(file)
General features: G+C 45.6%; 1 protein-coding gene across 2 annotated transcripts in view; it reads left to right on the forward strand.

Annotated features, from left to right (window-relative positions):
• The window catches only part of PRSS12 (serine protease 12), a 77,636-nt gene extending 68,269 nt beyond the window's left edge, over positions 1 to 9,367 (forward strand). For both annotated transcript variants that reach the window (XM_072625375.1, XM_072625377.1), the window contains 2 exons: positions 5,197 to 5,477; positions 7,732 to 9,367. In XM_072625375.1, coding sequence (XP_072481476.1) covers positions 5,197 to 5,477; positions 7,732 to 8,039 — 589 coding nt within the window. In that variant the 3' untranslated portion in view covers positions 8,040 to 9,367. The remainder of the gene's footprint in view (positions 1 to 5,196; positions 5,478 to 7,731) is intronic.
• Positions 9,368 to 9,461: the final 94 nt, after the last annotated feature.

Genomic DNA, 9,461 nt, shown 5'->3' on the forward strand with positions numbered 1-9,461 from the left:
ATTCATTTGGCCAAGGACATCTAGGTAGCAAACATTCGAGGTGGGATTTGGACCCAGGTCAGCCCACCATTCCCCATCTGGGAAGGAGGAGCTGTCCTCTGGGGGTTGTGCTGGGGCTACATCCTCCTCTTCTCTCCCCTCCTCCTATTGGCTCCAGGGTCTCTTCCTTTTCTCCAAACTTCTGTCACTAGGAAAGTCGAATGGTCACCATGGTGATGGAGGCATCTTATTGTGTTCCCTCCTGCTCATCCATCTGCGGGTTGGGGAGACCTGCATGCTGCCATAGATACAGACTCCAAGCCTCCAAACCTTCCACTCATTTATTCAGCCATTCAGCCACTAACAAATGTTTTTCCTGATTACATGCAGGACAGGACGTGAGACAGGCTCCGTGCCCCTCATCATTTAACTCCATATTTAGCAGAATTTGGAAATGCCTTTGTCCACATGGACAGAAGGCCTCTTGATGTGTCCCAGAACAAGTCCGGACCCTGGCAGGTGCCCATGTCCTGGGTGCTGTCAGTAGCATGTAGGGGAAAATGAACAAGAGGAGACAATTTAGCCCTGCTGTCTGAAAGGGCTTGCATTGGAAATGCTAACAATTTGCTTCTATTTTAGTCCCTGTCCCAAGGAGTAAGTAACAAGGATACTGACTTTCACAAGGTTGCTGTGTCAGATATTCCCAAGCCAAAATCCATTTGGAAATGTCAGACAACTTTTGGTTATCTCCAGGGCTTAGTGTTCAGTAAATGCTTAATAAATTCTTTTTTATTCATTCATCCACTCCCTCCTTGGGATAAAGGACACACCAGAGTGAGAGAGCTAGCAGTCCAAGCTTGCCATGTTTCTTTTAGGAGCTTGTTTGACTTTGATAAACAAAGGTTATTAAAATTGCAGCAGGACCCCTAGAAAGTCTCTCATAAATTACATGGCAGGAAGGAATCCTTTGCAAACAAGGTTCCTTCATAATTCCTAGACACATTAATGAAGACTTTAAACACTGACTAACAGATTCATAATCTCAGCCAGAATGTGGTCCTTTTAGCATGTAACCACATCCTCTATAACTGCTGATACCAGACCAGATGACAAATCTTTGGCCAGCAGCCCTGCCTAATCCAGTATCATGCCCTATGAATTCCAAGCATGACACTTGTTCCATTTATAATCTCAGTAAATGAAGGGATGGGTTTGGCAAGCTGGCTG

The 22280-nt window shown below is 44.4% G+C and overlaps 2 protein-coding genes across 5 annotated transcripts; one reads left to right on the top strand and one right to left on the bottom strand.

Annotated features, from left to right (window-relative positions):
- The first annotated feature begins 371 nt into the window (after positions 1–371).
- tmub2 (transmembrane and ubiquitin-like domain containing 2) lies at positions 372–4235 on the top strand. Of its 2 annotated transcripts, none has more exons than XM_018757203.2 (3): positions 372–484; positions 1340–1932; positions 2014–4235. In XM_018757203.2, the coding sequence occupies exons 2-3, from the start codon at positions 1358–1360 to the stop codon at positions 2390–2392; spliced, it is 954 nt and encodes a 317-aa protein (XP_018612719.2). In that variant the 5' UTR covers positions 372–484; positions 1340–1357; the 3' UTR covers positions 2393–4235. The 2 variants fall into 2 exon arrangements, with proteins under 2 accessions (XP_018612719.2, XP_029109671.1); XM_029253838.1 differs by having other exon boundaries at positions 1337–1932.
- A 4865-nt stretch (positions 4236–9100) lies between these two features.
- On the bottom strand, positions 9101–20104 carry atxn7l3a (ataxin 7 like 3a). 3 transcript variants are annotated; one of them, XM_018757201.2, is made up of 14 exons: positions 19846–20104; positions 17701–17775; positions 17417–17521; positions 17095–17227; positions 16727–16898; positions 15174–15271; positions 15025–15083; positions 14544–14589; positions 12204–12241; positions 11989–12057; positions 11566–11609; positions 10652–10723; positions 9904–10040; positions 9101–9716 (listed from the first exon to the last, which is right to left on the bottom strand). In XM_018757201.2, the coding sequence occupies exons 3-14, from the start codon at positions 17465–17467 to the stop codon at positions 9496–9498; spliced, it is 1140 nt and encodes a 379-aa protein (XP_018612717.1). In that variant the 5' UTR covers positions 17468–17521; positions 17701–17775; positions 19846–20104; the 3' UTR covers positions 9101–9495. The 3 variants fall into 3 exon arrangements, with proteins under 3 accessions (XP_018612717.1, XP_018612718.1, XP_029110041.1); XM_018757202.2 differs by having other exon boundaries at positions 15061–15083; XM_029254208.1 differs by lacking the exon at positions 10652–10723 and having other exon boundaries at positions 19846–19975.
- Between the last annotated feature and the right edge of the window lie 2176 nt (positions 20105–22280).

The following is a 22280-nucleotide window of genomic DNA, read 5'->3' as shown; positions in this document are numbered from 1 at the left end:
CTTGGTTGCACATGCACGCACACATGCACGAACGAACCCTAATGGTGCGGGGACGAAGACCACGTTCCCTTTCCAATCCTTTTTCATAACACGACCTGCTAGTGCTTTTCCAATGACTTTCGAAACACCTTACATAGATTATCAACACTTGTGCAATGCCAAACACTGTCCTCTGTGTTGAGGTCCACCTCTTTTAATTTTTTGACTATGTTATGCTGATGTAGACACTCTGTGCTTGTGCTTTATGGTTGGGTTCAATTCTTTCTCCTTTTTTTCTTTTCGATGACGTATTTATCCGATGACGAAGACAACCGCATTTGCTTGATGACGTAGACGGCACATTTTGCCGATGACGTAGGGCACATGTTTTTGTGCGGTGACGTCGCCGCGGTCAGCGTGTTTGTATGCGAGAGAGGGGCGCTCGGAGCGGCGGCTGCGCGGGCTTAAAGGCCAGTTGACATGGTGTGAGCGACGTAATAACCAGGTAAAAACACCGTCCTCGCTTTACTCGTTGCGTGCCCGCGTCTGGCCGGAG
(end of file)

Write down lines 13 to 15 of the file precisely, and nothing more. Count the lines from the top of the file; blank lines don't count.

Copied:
- Between the last annotated feature and the right edge of the window lie 2176 nt (positions 20105–22280).

The following is a 22280-nucleotide window of genomic DNA, read 5'->3' as shown; positions in this document are numbered from 1 at the left end:
CTTGGTTGCACATGCACGCACACATGCACGAACGAACCCTAATGGTGCGGGGACGAAGACCACGTTCCCTTTCCAATCCTTTTTCATAACACGACCTGCTAGTGCTTTTCCAATGACTTTCGAAACACCTTACATAGATTATCAACACTTGTGCAATGCCAAACACTGTCCTCTGTGTTGAGGTCCACCTCTTTTAATTTTTTGACTATGTTATGCTGATGTAGACACTCTGTGCTTGTGCTTTATGGTTGGGTTCAATTCTTTCTCCTTTTTTTCTTTTCGATGACGTATTTATCCGATGACGAAGACAACCGCATTTGCTTGATGACGTAGACGGCACATTTTGCCGATGACGTAGGGCACATGTTTTTGTGCGGTGACGTCGCCGCGGTCAGCGTGTTTGTATGCGAGAGAGGGGCGCTCGGAGCGGCGGCTGCGCGGGCTTAAAGGCCAGTTGACATGGTGTGAGCGACGTAATAACCAGGTAAAAACACCGTCCTCGCTTTACTCGTTGCGTGCCCGCGTCTGGCCGGAG